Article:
These measures just about allowed him to keep his regime afloat, but afforded him little leeway should he find himself suddenly in need of additional funds. This need arose because of Charles' imposition of unwelcome changes on the Church of Scotland. In effect, having already made changes to the Church of England that brought it in many eyes unacceptably close to Catholicism, he insisted on bringing the Church of Scotland much more into line with the Church of England. His changes included the use of full Anglican rites at Charles' Scottish Coronation in 1633; the subsequent imposition of governance of the church by Bishops rather than by Church councils; and the imposition of a new Book of Common Prayer, first used in St Giles' Cathedral in Edinburgh on Sunday 23 July 1637. A certain Jenny Geddes responded by throwing her stool and the Minister, and widespread rioting followed across Scotland.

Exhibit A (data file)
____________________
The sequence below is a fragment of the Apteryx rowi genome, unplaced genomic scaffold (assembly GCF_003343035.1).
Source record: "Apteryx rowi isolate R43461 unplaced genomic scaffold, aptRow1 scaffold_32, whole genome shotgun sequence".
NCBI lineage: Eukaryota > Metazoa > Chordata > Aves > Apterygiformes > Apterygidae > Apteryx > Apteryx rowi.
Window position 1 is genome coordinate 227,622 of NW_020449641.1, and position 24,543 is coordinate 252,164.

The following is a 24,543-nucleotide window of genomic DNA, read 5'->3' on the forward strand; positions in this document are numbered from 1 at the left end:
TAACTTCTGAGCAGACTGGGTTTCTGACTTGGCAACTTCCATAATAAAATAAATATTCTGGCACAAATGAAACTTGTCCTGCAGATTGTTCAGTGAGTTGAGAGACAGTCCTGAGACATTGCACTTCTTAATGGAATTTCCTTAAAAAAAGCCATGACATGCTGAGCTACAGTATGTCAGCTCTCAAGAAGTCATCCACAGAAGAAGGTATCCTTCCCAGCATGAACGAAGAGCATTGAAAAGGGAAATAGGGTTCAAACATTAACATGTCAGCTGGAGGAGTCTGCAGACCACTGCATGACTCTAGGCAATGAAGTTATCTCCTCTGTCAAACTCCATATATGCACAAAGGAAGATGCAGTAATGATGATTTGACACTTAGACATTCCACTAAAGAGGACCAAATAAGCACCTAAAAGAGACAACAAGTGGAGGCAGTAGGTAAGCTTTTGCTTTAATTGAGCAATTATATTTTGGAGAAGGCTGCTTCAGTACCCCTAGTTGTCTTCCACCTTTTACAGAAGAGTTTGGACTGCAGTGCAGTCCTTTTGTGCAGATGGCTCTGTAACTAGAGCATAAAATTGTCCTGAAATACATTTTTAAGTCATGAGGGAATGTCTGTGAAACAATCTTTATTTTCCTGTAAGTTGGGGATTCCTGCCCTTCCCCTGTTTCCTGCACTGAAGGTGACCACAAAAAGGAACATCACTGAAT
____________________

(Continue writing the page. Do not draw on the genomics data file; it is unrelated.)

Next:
On 28 February 1638 the Scots produced the National Covenant which was eventually to be signed by many thousands north of the border. This sought to preserve distinctive Scottish cultural and religious freedoms and practices. And when the General Assembly of the Church of Scotland abolished rule by Bishops later in 1638, replacing it with Presbyterian government by Elders and Deacons, Charles treated their decision as a rebellion against his authority.
In the First Bishops' War of 1639, Charles I failed to make an impact on the Scottish Covenanters and in the Pacification of Berwick conceded to the Scots the right to a free church assembly and a free parliament. Unfortunately for Charles, the Church of Scotland Assembly that met in Edinburgh on 20 August 1639 not only confirmed the end of governance by Bishops in Scotland, but went further, agreeing that such governance was contrary to the very scriptures themselves. The Scottish Parliament, which met shortly afterwards, took things further and effectively abolished the concept of absolute Royal Power.